Web 2.0 Business Models vs. Mobile Services

Interesting read here on the business sense (or lack thereof) with Web 2.0 startups. Russell Beattie compares the services these startups provide with services offered by mobile phone companies:

Maybe it’s because I straddle the Web and Mobile worlds why I think this is such an issue. I deal with companies every day who have no qualms about charging 25 cents to send 160 characters of data from one person to another, or who have no problems charging $3.00 for a 10kb .gif image or a bad .midi version of a popular song, or even up to $10.00 for a small Java clone of Tetris - a 20 year old game. Unlike the web world, the mobile world is accustomed to charging for every thing that has the slightest bit of value. The difference between the markets couldn’t be more drastic.

Maybe it's just me, but isn't it a good thing that most Web 2.0 startups aren't gouging their customers $3.00 for bad MIDI songs? Here's my take on the topic:

First, Russell is absolutely correct that web businesses need to make money from the services they create. This is the main point of his article, and it's a very good read, so go check it out and consider his points.

There are some other factors, however, that also deserve consideration. I, for one, am appalled by how much the cell phone companies want to charge for crappy services. The first time I saw a genuinely decent deal -- Sprint PCS in the late 90's, call from anywhere to anywhere with no extra fees -- I signed up. (Sprint later went downhill and is currently no better than the rest.) I won't tolerate 25 cents for a text message. I won't use any mobile data service that isn't flat rate for unlimited data.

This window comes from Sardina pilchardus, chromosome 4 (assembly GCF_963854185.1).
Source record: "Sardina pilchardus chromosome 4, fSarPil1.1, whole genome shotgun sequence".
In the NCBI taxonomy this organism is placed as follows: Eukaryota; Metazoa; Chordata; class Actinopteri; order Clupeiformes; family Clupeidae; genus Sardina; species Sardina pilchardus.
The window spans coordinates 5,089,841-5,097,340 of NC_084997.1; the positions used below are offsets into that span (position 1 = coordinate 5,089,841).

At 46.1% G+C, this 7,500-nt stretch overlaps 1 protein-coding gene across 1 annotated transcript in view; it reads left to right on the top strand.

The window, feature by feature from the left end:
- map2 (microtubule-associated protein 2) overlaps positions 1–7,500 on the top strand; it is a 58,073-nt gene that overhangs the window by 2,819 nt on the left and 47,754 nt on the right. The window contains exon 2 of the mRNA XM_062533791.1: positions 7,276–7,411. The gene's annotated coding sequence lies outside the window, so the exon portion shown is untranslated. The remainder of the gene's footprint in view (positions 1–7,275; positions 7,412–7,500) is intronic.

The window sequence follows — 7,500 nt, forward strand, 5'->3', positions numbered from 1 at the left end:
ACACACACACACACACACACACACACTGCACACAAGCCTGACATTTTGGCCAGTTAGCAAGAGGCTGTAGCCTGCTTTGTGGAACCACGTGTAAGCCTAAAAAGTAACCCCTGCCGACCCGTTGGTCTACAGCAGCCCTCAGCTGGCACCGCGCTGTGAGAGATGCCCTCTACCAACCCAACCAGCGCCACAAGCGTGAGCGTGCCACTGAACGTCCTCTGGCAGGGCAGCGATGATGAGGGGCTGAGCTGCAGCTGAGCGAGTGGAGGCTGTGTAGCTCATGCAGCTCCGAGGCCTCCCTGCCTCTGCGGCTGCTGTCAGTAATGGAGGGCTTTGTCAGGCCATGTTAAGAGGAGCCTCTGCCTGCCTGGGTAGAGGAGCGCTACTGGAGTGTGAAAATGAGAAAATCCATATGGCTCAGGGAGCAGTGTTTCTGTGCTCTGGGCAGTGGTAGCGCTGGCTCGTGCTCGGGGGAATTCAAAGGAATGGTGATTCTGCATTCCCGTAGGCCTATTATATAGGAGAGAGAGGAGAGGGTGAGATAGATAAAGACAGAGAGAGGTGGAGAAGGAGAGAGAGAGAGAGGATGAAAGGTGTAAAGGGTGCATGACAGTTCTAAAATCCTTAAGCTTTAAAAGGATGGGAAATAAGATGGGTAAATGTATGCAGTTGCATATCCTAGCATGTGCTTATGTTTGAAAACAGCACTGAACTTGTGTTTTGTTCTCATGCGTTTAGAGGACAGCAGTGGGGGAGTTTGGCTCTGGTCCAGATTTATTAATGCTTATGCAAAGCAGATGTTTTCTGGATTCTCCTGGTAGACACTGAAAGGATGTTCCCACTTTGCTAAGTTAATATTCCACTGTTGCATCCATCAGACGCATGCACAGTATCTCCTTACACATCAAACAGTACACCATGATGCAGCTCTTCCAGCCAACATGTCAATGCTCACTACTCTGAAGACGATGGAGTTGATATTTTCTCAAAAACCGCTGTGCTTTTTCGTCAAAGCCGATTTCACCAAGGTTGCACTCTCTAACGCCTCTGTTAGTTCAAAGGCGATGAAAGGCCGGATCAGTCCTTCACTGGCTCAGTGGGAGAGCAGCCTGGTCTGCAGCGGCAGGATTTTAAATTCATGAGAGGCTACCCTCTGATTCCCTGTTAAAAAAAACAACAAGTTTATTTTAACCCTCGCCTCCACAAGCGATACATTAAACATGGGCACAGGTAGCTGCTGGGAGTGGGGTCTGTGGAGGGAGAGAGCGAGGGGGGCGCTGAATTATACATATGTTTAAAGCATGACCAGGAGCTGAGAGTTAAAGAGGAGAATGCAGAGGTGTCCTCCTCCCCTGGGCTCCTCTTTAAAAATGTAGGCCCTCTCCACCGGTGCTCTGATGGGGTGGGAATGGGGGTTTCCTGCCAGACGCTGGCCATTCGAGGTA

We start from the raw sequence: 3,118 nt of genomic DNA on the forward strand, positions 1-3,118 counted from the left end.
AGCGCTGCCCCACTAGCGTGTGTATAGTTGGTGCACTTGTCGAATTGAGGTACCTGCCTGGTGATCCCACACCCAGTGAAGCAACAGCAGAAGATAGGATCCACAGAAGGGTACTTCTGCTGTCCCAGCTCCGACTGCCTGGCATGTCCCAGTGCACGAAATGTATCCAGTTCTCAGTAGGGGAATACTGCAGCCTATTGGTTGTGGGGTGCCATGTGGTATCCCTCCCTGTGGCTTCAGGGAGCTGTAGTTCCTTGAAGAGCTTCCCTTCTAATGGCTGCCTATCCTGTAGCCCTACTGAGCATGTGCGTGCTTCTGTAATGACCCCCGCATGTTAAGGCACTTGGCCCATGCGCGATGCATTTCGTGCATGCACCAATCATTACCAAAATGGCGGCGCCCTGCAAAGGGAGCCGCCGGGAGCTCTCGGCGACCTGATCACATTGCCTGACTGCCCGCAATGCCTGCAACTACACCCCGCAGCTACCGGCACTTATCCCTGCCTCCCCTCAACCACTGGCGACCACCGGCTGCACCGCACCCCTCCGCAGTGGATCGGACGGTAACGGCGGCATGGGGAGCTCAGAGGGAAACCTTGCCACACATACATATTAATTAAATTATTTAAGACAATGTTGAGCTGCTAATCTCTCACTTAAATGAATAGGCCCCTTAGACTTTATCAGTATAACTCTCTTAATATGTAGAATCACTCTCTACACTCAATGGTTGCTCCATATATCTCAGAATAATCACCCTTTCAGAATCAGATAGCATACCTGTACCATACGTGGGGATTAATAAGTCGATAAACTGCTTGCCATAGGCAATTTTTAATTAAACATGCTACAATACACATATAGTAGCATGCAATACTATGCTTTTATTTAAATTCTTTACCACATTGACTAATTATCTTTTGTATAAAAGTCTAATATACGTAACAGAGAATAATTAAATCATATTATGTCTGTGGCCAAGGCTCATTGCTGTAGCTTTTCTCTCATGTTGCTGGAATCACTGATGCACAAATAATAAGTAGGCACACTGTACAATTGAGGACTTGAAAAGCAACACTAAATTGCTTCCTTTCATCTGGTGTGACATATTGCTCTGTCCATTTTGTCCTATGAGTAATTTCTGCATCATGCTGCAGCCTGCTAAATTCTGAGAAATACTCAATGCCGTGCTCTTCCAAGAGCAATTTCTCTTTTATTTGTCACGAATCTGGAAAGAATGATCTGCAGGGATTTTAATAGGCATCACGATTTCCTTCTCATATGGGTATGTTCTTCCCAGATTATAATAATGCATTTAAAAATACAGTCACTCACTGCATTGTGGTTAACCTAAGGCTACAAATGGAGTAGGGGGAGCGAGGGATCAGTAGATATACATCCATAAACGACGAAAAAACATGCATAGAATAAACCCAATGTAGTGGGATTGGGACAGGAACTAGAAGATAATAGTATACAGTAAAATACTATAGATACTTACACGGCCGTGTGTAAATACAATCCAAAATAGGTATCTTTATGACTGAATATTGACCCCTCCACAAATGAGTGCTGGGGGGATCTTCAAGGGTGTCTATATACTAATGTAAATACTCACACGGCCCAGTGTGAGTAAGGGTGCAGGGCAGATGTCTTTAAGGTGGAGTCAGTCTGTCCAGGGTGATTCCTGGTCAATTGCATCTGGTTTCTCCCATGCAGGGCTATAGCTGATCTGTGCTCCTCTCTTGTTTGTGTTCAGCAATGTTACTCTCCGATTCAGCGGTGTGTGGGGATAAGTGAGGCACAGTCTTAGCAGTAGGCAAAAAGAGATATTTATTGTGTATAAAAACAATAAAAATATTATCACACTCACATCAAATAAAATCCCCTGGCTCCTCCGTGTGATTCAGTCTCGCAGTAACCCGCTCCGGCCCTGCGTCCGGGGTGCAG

This is part of the reason WiFi hot spots are so popular. If cell phone companies weren't trying to gouge customers for data access, most people would probably use that instead of seeking out hot spots. But as it stands, we all seek out businesses that provide hot spots -- free and unlimited data is worth the trouble -- and those businesses, in turn, sell more coffee/sandwiches/etc. to us.

The other factor, getting back to Web 2.0, is the cost of building a web-based service. As Paul Graham points out in the first half of this essay, the cost of creating a web startup is damn near zero. Assuming you're willing to do other jobs to pay your rent, you can do a startup on the side almost for free. The tools are spectacular, good hosting is cheap, and public APIs from the big guns (Google, Amazon, etc.) provide you with lots of data to mix-n-match.

Russell's main point is that a web business is still a business, therefore it must make money. But if your site only costs $100/month to run, then you can afford to make it free to users and skim pennies from ad clicks. A useful service with a couple good ad placements could make $100+/mo, easy. Of course, your effort building the site is worth something too, but it's probably easier to grow a $100/mo (self-sustaining) income to $10,000/mo than going from zero straight to $10,000/mo.

The 37 Signals model is a good one to look at, too. Provide free basic services, but make customers pay for the premium stuff. The freebies prove the quality and value of 37 Signals' offerings, so customers don't have any qualms about paying up when they're hooked. Rather than try to take my money upfront (as Russell advocates), I'd much rather see a business prove their value first.

Again, I'm all in favor of businesses making money for providing their services, which is Russell Beattie's core message. But I don't think the cell phone companies provide the best model -- I loathe them -- and it's also possible to provide free services while making money from ads or premium services.

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